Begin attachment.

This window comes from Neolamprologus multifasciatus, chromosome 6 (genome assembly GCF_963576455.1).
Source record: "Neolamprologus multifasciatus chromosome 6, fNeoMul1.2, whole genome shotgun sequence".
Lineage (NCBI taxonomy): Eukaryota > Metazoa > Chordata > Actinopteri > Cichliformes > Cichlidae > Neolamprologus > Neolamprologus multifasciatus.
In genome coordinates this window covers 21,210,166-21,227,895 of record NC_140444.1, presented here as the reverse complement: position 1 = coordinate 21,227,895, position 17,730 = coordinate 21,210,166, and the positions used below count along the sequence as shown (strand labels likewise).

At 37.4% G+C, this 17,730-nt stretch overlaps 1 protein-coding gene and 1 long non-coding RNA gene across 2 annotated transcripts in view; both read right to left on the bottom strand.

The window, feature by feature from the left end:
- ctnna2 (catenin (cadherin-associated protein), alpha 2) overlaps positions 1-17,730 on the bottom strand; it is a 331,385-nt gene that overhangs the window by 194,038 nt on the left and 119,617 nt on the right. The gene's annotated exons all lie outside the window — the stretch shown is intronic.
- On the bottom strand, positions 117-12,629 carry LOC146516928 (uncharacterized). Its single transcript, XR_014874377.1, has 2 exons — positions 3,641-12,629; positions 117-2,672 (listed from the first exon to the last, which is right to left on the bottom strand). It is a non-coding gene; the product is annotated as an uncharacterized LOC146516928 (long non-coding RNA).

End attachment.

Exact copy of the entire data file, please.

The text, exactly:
This window comes from Neolamprologus multifasciatus, chromosome 6 (genome assembly GCF_963576455.1).
Source record: "Neolamprologus multifasciatus chromosome 6, fNeoMul1.2, whole genome shotgun sequence".
Lineage (NCBI taxonomy): Eukaryota > Metazoa > Chordata > Actinopteri > Cichliformes > Cichlidae > Neolamprologus > Neolamprologus multifasciatus.
In genome coordinates this window covers 21,210,166-21,227,895 of record NC_140444.1, presented here as the reverse complement: position 1 = coordinate 21,227,895, position 17,730 = coordinate 21,210,166, and the positions used below count along the sequence as shown (strand labels likewise).

At 37.4% G+C, this 17,730-nt stretch overlaps 1 protein-coding gene and 1 long non-coding RNA gene across 2 annotated transcripts in view; both read right to left on the bottom strand.

The window, feature by feature from the left end:
- ctnna2 (catenin (cadherin-associated protein), alpha 2) overlaps positions 1-17,730 on the bottom strand; it is a 331,385-nt gene that overhangs the window by 194,038 nt on the left and 119,617 nt on the right. The gene's annotated exons all lie outside the window — the stretch shown is intronic.
- On the bottom strand, positions 117-12,629 carry LOC146516928 (uncharacterized). Its single transcript, XR_014874377.1, has 2 exons — positions 3,641-12,629; positions 117-2,672 (listed from the first exon to the last, which is right to left on the bottom strand). It is a non-coding gene; the product is annotated as an uncharacterized LOC146516928 (long non-coding RNA).